The AIM share is up 170% in 2016 making it a notable British growth company - one that is developing a British project with world class credentials. The mine developer’s popularity is quite easy to account for.
When production arrives, presently estimated sometime in 2021, it will be a remarkable and a seriously value adding feat.
There are, of course, many de-risking milestones between now and then that are expected to provide stimulus for investors and day traders alike.
But, another AIM quoted fertiliser stock is on-track to be producing and selling product much sooner.
Harvest Minerals Ltd (LON:HMI), a sector peer that has risen some 300% in the year to date (rising from 5p to nearly 20p), told investors on Thursday that it has now secured the green-light from Brazil’s environmental regulators.
It sets Harvest on a track to start a phase of trial mining before the end of this year.
Here we take a closer look at London’s two buzzing fertiliser stocks that are targeting growth over the coming years.
Harvest Minerals - Early production targeted this year
The Brazil-focused potash explorer last month told investors that new resource estimates at the Arupua project, following a drill programme on only 3% of the property, were sufficient for the company to green-light plans for a trial mining operation.
Harvest Minerals soon after revealed the positive findings of a scoping study which underlined the economic potential of developing Arapua.
In the words of chief executive Brian McMaster: “The project’s where we wanted it to be.”
There are still some hurdles to be cleared, but none that McMaster thinks are insurmountable.
“We’re finalising the process for our permitting,” he says. “It’s not a complicated process and the government has just gazetted a plan to make fertiliser projects a priority. We’ve got to retain a contractor and we’ve got a quote on the desk already.”
What it adds up to is that first production from trial mining is likely to take place before the rains set in this November.
“We’ll do 100,000 tonnes in the first run under the terms of our trial mining license.”
With the environmental approval now secured, Harvest has applied for the trial mining permit.
Permissions granted thus far, see the group able to produce fertiliser product over a four year period in batches of up to 50,000 tonnes at a time – which according to the company allows it to exceed the original plan for 100,000 tonnes per year.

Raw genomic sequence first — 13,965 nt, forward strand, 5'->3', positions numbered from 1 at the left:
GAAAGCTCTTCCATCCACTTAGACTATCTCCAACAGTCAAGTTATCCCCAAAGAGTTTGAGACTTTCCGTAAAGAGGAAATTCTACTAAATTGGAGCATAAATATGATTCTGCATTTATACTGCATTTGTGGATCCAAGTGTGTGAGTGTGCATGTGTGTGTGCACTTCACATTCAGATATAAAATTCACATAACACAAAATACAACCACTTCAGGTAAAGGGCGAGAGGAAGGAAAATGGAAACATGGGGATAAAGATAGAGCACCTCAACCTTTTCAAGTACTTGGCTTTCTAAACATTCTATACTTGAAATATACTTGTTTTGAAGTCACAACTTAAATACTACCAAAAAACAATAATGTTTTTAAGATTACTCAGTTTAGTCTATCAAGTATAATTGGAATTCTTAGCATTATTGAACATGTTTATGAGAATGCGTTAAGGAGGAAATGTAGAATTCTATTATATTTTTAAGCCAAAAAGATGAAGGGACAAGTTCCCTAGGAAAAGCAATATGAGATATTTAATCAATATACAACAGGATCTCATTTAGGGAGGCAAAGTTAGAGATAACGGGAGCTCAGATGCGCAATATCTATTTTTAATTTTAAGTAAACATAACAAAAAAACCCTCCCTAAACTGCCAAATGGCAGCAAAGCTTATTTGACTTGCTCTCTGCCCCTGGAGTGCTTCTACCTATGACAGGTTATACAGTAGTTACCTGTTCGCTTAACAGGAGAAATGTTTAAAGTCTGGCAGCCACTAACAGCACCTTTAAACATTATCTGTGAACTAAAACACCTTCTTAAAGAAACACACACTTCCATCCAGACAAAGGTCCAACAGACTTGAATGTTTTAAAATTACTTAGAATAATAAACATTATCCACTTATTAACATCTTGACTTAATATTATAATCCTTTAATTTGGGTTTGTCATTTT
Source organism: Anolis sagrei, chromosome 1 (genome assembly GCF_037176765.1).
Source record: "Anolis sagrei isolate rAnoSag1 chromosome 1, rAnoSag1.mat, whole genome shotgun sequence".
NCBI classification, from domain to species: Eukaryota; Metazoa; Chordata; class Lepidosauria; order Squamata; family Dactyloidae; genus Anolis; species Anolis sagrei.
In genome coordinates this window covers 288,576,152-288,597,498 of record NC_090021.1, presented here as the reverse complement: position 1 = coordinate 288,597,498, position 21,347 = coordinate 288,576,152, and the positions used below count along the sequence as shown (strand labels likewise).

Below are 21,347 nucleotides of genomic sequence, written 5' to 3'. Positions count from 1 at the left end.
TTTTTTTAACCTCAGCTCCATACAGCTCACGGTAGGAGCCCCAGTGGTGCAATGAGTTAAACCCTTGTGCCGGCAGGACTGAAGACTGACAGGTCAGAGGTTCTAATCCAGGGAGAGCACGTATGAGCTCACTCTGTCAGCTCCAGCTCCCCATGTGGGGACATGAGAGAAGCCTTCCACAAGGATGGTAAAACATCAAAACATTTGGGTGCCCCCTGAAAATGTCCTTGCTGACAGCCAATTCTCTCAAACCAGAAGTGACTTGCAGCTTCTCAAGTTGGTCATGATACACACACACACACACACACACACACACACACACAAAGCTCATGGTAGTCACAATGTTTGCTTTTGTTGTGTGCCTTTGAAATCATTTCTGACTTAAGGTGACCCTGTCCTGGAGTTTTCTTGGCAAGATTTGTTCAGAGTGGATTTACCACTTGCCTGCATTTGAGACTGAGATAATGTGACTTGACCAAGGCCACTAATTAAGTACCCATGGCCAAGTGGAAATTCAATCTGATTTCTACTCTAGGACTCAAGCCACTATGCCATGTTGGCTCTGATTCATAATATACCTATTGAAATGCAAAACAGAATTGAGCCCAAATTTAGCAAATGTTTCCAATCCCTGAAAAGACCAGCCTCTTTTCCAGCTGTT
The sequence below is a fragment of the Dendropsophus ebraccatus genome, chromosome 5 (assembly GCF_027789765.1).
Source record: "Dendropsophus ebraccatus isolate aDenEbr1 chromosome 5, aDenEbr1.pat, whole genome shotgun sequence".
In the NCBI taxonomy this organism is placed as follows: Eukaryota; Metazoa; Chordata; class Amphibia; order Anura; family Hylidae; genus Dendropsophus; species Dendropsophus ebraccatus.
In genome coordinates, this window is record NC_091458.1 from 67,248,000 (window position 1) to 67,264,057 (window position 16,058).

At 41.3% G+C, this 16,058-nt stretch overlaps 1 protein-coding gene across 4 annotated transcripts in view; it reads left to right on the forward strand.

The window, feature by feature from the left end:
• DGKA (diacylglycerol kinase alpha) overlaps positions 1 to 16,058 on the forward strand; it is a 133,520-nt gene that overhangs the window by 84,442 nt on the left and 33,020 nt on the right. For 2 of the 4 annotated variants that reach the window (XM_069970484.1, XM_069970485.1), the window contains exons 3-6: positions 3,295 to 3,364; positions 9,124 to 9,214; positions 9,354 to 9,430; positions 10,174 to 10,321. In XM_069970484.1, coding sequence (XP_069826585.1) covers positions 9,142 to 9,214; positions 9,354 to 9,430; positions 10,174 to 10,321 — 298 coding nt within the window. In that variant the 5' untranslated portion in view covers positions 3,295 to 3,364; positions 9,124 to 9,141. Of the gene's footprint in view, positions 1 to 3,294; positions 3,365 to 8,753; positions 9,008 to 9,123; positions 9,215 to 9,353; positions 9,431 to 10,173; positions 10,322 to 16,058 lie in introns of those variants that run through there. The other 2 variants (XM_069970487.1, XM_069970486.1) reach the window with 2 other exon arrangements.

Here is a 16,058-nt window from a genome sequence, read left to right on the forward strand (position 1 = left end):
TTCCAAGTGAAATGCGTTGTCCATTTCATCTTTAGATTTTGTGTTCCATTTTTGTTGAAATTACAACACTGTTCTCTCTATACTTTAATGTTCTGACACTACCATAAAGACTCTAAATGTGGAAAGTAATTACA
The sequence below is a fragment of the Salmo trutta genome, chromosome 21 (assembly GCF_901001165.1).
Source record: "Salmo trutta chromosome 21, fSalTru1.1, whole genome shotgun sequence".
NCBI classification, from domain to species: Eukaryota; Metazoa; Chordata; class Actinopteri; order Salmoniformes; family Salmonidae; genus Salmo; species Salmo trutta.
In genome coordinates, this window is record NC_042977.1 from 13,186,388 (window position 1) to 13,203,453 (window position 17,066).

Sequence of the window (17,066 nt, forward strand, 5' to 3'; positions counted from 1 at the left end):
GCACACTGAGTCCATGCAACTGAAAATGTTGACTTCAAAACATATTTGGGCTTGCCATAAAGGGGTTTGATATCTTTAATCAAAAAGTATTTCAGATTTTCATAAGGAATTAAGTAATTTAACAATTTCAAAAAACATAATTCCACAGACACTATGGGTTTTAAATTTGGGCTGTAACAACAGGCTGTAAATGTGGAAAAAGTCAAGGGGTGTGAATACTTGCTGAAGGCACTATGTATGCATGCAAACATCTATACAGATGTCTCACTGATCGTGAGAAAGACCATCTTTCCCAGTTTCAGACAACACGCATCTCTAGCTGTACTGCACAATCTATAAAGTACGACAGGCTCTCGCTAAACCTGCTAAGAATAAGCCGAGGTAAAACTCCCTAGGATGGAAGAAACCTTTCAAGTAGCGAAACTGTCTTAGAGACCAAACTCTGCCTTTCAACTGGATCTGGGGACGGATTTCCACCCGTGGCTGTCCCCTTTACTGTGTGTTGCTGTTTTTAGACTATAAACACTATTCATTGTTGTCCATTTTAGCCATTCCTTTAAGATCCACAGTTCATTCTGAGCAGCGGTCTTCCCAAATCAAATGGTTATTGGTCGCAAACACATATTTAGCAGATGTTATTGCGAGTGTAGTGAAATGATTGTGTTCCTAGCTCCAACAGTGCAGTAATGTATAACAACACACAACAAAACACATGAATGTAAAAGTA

Sirius Minerals - A new British mining story
Analysts have emphasised that despite its recent stellar rise, the journey for Sirius Minerals is far from over.
The current valuation could be deemed, by some, as very significant given the North Yorkshire Polyhalite Project currently comprises little more than a blue-print with some fairly hefty financing commitments.
But, the layers of risk are being removed. Most recently the British mine developer confirmed that the window for all appeals against the company’s giant fertiliser mine has slammed shut.
It follows the closure of the judicial review period for the mine’s proposed harbour facility on Teesside.
“As a result of this, all key planning and development consent approvals for the company's North Yorkshire Polyhalite Project have therefore been received and all related judicial review periods have expired without any objections being tabled,” Sirius said in short stock exchange statement.
Now the focus will turn to actually building a mine that will, initially, churn out 10mln tonnes of this nutrient-rich polyhalite material to be transported 23 miles underground to the shipping site mentioned above.
The company knows the mine is feasible, economic and it has been given the green light to begin.
Plus, the potential of the asset is huge with mineable resource big enough to last half a century.
The recent definitive feasibility study said it has the potential to generate up to £2.3bn (US$3bn) in operating profits a year. The same report put the project’s net present value at £11.5bn.
The risk now is that Sirius fails to land the cash required to take its monster deposit into production.
“Given said project’s myriad strengths, we are more confident than ever that procuring the requisite funds should not prove overly problematic,” said Shore Capital analyst Yeun Low.
Shares have almost trebled in value in the year to date as the pieces of the jigsaw have begun to fit into place.
According to Shore Capital’s Low, the stock, currently changing 43.4p, is worth 75p, which would propel Sirius’ market capitalisation to £1.7bn.